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Which carving set is worthy of your turkey?


Gifted Gourmet
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article from Slate online

like Baccarat crystal and decorative gilded pine cones, carving sets are part of the theater of a big meal—props that, from time to time, inject a little spectacle into our workaday lives. As such, they should look good.

That said, if you're going to invest in a carving set, it really ought to serve its purpose: All ceremonial value is lost if you're caught cursing over a shredded turkey. So I set off to evaluate several sets, ranging wildly in price from $20 to $975, on both beauty and function.

Dickerman evaluates knife-and-fork carving sets on presentation value and performance ...

One example is found here:

Henckels, Professional S Carving Set, $194, on sale for $100

Presentation value: elegant details ...  uniform satin finish on knife and fork.

Performance: Overall, it is a solid, functional blade that feels good in hand, but it was not sharp enough on first use

What about your carving sets for this holiday season?

What do you use?

More important to you: style or performance? :rolleyes:

Melissa Goodman aka "Gifted Gourmet"

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I'm wondering what people think of serrated carving knives. I thinkthey shred and ruin poultry. What do others think?

I always think that the smooth sharp bladed carving knife is far preferable to the serrated for the very reason you have offered. The only time I use a serrated knife really is on bread products.

back to the article:

Cutco Carving Set Performance: One can understand why Cutco—is a popular line. The knife is light, unintimidating, and easy to slice with, but the results are inelegant: The sawlike edge teases turkey into unappealing fuzz,
:hmmm:

Melissa Goodman aka "Gifted Gourmet"

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My favorite carving set is from Randall Knives http://www.randallknives.com/carving.asp

Order today and delivery is about Feb 2010!

I have a 32 cm Wusthof which is very good.

The best pure carver is a custom http://www.dozierknives.com/ 10" Dozier which Bob made for me and is very sharp.

I currently am working with a double edged Japanese 27cm from http://www.shop.niimi.okayama.jp/kajiya/en/index_e.html Takeda that is a Yanagibabocho with Aogami Super Steel and is super sharp but thin. -Dick

Edited by budrichard (log)
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  • 2 weeks later...

Straight two prong forks are mislabled as 'Carving Forks'. They are really meat forks used to serve sliced meat. Follow this link to Wusthof http://www.wusthof.com/main.htm . Since the fork does not curve, as the knife decends it binds on the fork whereas a curved fork allows the knife to decend unimpeded. -Dick

Edited by budrichard (log)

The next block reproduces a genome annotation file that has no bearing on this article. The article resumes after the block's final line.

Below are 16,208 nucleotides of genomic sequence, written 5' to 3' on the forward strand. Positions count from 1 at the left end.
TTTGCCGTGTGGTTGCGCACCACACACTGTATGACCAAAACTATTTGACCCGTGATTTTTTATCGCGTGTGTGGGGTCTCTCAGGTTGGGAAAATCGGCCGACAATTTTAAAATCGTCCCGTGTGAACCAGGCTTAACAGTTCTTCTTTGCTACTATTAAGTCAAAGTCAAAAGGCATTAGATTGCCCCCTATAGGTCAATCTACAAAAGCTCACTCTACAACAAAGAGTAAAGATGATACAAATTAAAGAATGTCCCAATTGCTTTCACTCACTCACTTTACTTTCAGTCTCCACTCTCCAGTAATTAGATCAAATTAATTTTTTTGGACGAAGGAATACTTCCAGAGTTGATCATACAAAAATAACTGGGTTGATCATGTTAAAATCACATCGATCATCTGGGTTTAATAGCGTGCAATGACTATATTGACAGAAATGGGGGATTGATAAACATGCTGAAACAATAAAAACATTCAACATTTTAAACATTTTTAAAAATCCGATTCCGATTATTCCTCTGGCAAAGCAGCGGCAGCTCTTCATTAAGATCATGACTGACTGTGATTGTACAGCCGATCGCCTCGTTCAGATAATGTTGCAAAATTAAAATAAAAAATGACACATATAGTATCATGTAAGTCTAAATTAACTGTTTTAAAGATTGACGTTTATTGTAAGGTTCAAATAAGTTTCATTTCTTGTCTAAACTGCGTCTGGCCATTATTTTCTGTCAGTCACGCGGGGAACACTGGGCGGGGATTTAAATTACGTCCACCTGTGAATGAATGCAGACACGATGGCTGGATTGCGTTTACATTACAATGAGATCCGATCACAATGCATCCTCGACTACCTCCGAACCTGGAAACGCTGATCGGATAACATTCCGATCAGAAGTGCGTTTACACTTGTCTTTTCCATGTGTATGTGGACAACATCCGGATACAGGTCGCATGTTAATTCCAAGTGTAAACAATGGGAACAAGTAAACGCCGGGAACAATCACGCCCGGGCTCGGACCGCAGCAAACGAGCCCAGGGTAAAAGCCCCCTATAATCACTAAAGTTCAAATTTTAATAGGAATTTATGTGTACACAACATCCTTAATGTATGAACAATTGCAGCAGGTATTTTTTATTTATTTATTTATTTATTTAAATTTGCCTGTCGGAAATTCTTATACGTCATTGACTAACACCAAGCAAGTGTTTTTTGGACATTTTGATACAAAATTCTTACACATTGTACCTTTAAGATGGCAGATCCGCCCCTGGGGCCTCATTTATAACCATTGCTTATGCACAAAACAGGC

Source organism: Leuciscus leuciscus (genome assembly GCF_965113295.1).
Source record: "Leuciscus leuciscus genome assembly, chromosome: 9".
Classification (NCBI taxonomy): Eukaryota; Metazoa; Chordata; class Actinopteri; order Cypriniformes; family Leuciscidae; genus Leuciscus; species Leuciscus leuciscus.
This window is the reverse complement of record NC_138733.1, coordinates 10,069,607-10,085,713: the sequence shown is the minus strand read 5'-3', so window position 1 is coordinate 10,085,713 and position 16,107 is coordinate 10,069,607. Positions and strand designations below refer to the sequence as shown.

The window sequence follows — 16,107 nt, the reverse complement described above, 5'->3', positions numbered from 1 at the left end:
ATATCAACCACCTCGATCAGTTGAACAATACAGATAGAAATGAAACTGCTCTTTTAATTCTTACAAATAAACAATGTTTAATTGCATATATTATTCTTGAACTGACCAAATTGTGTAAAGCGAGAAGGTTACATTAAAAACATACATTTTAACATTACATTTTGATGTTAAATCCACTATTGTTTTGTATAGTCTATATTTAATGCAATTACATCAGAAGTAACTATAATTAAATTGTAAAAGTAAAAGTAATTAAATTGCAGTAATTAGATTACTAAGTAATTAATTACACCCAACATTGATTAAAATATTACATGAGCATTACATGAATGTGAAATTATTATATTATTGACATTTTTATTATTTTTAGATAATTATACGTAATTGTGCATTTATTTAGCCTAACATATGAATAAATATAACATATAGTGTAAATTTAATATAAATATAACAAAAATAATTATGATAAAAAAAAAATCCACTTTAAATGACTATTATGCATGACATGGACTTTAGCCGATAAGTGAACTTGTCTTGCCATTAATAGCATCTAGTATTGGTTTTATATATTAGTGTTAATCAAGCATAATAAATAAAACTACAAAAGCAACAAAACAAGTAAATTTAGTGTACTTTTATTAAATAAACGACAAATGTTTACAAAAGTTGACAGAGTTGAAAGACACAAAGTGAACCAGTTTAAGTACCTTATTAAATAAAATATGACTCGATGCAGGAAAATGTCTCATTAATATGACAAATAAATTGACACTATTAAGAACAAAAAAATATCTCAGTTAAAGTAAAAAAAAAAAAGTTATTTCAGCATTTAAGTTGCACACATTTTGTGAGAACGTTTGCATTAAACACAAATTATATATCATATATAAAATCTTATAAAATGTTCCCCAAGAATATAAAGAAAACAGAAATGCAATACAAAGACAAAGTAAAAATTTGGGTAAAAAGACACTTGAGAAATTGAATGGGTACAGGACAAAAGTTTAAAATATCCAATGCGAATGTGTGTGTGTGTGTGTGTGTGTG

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Alton Brown seems to be a big fan of electric knives for carving. Has anyone tried them?

Some of my friends used an electric knife to carve up turkey for thanksgiving this year. It couldn't really cut thin slices and needed quite a bit of effort to 'saw' through the meat. Maybe it was the quality of the knife (It was pretty inexpensive), but I still think a regular carving knife works better.

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I don't have a matched set, but the Wusthoff carving knive and their fork that I already own work just fine for me. Don't need the fancy box either. And at almost a $1000 for that set with the highest recommendation, that is my trip to New Orleans in January where I will enjoy spending it a lot more. I have friends to visit and food to eat.

It is good to be a BBQ Judge.  And now it is even gooder to be a Steak Cookoff Association Judge.  Life just got even better.  Woo Hoo!!!

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I don't have a matched set, but the Wusthoff carving knive and their fork that I already own work just fine for me.  Don't need the fancy box either.  And at almost a $1000 for that set with the highest recommendation, that is my trip to New Orleans in January where I will enjoy spending it a lot more.  I have friends to visit and food to eat.

Wusthoff carving knives are great! I have them out to 32cm. But there is just some mystique about a matched set with stag. They don't cut any better but it sure is nice!

What set costs $1000?-Dick

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I'm wondering what people think of serrated carving knives. I thinkthey shred and ruin poultry. What do others think?

I asked my chef teacher at the CIA, why couldn't you use a serated bread knife to slice a roast? The answer: sure it will cut the meat, but so will a chain saw!!!!!

*****

"Did you see what Julia Child did to that chicken?" ... Howard Borden on "Bob Newhart"

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